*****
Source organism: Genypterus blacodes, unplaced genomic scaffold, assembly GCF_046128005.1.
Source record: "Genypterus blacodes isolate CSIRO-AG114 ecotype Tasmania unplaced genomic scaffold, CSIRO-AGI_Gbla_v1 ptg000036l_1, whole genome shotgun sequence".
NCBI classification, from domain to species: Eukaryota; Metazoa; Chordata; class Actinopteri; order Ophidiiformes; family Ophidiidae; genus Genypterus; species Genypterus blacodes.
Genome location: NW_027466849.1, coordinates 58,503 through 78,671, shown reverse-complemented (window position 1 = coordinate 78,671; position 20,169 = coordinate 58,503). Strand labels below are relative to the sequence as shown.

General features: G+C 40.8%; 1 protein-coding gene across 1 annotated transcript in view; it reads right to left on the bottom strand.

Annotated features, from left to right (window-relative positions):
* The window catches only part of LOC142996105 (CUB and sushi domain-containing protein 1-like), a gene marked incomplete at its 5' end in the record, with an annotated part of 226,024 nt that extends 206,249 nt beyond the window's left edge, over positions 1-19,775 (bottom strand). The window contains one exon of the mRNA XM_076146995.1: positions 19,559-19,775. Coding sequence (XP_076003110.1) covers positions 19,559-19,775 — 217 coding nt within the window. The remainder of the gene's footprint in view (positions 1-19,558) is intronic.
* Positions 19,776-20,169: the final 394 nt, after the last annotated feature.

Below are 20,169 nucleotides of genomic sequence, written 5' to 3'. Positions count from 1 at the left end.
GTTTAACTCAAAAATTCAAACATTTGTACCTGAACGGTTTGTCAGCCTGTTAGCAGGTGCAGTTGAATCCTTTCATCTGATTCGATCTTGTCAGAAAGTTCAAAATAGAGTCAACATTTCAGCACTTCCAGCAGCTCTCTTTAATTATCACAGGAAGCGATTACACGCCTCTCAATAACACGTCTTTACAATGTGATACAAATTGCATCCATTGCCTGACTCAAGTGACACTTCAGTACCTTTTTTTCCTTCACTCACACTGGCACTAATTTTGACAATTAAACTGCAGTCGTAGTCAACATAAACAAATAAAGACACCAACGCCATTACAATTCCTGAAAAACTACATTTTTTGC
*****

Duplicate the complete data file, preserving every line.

Source organism: Genypterus blacodes, unplaced genomic scaffold, assembly GCF_046128005.1.
Source record: "Genypterus blacodes isolate CSIRO-AG114 ecotype Tasmania unplaced genomic scaffold, CSIRO-AGI_Gbla_v1 ptg000036l_1, whole genome shotgun sequence".
NCBI classification, from domain to species: Eukaryota; Metazoa; Chordata; class Actinopteri; order Ophidiiformes; family Ophidiidae; genus Genypterus; species Genypterus blacodes.
Genome location: NW_027466849.1, coordinates 58,503 through 78,671, shown reverse-complemented (window position 1 = coordinate 78,671; position 20,169 = coordinate 58,503). Strand labels below are relative to the sequence as shown.

General features: G+C 40.8%; 1 protein-coding gene across 1 annotated transcript in view; it reads right to left on the bottom strand.

Annotated features, from left to right (window-relative positions):
* The window catches only part of LOC142996105 (CUB and sushi domain-containing protein 1-like), a gene marked incomplete at its 5' end in the record, with an annotated part of 226,024 nt that extends 206,249 nt beyond the window's left edge, over positions 1-19,775 (bottom strand). The window contains one exon of the mRNA XM_076146995.1: positions 19,559-19,775. Coding sequence (XP_076003110.1) covers positions 19,559-19,775 — 217 coding nt within the window. The remainder of the gene's footprint in view (positions 1-19,558) is intronic.
* Positions 19,776-20,169: the final 394 nt, after the last annotated feature.

Below are 20,169 nucleotides of genomic sequence, written 5' to 3'. Positions count from 1 at the left end.
GTTTAACTCAAAAATTCAAACATTTGTACCTGAACGGTTTGTCAGCCTGTTAGCAGGTGCAGTTGAATCCTTTCATCTGATTCGATCTTGTCAGAAAGTTCAAAATAGAGTCAACATTTCAGCACTTCCAGCAGCTCTCTTTAATTATCACAGGAAGCGATTACACGCCTCTCAATAACACGTCTTTACAATGTGATACAAATTGCATCCATTGCCTGACTCAAGTGACACTTCAGTACCTTTTTTTCCTTCACTCACACTGGCACTAATTTTGACAATTAAACTGCAGTCGTAGTCAACATAAACAAATAAAGACACCAACGCCATTACAATTCCTGAAAAACTACATTTTTTGC